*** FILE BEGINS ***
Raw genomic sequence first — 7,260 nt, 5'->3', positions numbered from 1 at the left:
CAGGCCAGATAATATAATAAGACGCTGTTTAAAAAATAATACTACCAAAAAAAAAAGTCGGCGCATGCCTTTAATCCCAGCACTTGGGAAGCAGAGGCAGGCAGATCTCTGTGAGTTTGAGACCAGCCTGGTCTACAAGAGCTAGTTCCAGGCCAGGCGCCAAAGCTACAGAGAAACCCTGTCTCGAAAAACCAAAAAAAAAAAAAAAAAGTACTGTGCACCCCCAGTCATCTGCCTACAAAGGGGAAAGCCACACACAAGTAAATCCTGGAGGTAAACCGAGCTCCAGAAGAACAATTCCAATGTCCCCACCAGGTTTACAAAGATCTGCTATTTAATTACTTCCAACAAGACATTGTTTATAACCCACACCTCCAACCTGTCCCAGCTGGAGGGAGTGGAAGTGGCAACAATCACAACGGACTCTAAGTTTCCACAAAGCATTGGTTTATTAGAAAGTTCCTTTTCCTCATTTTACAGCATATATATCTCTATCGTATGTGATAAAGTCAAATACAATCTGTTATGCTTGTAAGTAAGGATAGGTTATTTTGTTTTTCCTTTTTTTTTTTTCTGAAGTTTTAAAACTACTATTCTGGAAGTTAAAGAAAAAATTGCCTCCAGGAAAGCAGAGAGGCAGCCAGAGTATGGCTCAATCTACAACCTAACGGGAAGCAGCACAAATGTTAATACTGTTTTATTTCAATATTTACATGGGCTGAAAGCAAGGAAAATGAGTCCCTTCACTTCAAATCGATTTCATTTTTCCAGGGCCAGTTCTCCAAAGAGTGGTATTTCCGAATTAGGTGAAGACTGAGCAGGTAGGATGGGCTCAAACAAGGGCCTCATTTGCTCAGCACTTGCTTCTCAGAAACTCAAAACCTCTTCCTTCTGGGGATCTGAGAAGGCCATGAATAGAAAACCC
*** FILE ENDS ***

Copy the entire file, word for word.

Raw genomic sequence first — 7,260 nt, 5'->3', positions numbered from 1 at the left:
CAGGCCAGATAATATAATAAGACGCTGTTTAAAAAATAATACTACCAAAAAAAAAAGTCGGCGCATGCCTTTAATCCCAGCACTTGGGAAGCAGAGGCAGGCAGATCTCTGTGAGTTTGAGACCAGCCTGGTCTACAAGAGCTAGTTCCAGGCCAGGCGCCAAAGCTACAGAGAAACCCTGTCTCGAAAAACCAAAAAAAAAAAAAAAAAGTACTGTGCACCCCCAGTCATCTGCCTACAAAGGGGAAAGCCACACACAAGTAAATCCTGGAGGTAAACCGAGCTCCAGAAGAACAATTCCAATGTCCCCACCAGGTTTACAAAGATCTGCTATTTAATTACTTCCAACAAGACATTGTTTATAACCCACACCTCCAACCTGTCCCAGCTGGAGGGAGTGGAAGTGGCAACAATCACAACGGACTCTAAGTTTCCACAAAGCATTGGTTTATTAGAAAGTTCCTTTTCCTCATTTTACAGCATATATATCTCTATCGTATGTGATAAAGTCAAATACAATCTGTTATGCTTGTAAGTAAGGATAGGTTATTTTGTTTTTCCTTTTTTTTTTTTCTGAAGTTTTAAAACTACTATTCTGGAAGTTAAAGAAAAAATTGCCTCCAGGAAAGCAGAGAGGCAGCCAGAGTATGGCTCAATCTACAACCTAACGGGAAGCAGCACAAATGTTAATACTGTTTTATTTCAATATTTACATGGGCTGAAAGCAAGGAAAATGAGTCCCTTCACTTCAAATCGATTTCATTTTTCCAGGGCCAGTTCTCCAAAGAGTGGTATTTCCGAATTAGGTGAAGACTGAGCAGGTAGGATGGGCTCAAACAAGGGCCTCATTTGCTCAGCACTTGCTTCTCAGAAACTCAAAACCTCTTCCTTCTGGGGATCTGAGAAGGCCATGAATAGAAAACCC